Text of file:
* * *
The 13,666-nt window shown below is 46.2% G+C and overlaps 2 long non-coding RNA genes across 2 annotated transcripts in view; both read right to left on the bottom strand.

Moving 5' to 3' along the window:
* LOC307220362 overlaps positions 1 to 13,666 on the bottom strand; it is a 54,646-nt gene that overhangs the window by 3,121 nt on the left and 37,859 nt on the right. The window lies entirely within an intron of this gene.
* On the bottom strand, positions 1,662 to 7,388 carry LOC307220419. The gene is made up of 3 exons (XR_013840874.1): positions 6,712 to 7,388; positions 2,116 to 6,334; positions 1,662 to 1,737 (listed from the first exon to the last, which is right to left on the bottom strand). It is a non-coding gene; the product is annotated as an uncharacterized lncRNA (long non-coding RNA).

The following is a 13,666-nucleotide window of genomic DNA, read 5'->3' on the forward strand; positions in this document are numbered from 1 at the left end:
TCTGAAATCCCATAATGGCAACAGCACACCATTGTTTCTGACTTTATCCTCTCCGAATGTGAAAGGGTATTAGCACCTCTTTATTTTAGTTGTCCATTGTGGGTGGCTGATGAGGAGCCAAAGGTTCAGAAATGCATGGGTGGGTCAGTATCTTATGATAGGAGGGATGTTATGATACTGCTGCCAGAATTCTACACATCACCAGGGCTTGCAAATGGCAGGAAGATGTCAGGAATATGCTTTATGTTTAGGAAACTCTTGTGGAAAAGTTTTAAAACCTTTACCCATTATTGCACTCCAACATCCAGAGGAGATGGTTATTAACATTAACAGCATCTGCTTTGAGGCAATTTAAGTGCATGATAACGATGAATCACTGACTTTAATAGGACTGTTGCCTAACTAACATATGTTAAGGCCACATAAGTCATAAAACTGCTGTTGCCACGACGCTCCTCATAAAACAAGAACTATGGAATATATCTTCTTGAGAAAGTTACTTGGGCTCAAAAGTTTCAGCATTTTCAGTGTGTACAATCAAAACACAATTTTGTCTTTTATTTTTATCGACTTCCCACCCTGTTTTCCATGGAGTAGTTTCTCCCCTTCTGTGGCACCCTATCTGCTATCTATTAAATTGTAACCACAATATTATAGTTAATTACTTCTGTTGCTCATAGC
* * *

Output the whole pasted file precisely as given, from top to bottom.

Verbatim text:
The 13,666-nt window shown below is 46.2% G+C and overlaps 2 long non-coding RNA genes across 2 annotated transcripts in view; both read right to left on the bottom strand.

Moving 5' to 3' along the window:
* LOC307220362 overlaps positions 1 to 13,666 on the bottom strand; it is a 54,646-nt gene that overhangs the window by 3,121 nt on the left and 37,859 nt on the right. The window lies entirely within an intron of this gene.
* On the bottom strand, positions 1,662 to 7,388 carry LOC307220419. The gene is made up of 3 exons (XR_013840874.1): positions 6,712 to 7,388; positions 2,116 to 6,334; positions 1,662 to 1,737 (listed from the first exon to the last, which is right to left on the bottom strand). It is a non-coding gene; the product is annotated as an uncharacterized lncRNA (long non-coding RNA).

The following is a 13,666-nucleotide window of genomic DNA, read 5'->3' on the forward strand; positions in this document are numbered from 1 at the left end:
TCTGAAATCCCATAATGGCAACAGCACACCATTGTTTCTGACTTTATCCTCTCCGAATGTGAAAGGGTATTAGCACCTCTTTATTTTAGTTGTCCATTGTGGGTGGCTGATGAGGAGCCAAAGGTTCAGAAATGCATGGGTGGGTCAGTATCTTATGATAGGAGGGATGTTATGATACTGCTGCCAGAATTCTACACATCACCAGGGCTTGCAAATGGCAGGAAGATGTCAGGAATATGCTTTATGTTTAGGAAACTCTTGTGGAAAAGTTTTAAAACCTTTACCCATTATTGCACTCCAACATCCAGAGGAGATGGTTATTAACATTAACAGCATCTGCTTTGAGGCAATTTAAGTGCATGATAACGATGAATCACTGACTTTAATAGGACTGTTGCCTAACTAACATATGTTAAGGCCACATAAGTCATAAAACTGCTGTTGCCACGACGCTCCTCATAAAACAAGAACTATGGAATATATCTTCTTGAGAAAGTTACTTGGGCTCAAAAGTTTCAGCATTTTCAGTGTGTACAATCAAAACACAATTTTGTCTTTTATTTTTATCGACTTCCCACCCTGTTTTCCATGGAGTAGTTTCTCCCCTTCTGTGGCACCCTATCTGCTATCTATTAAATTGTAACCACAATATTATAGTTAATTACTTCTGTTGCTCATAGC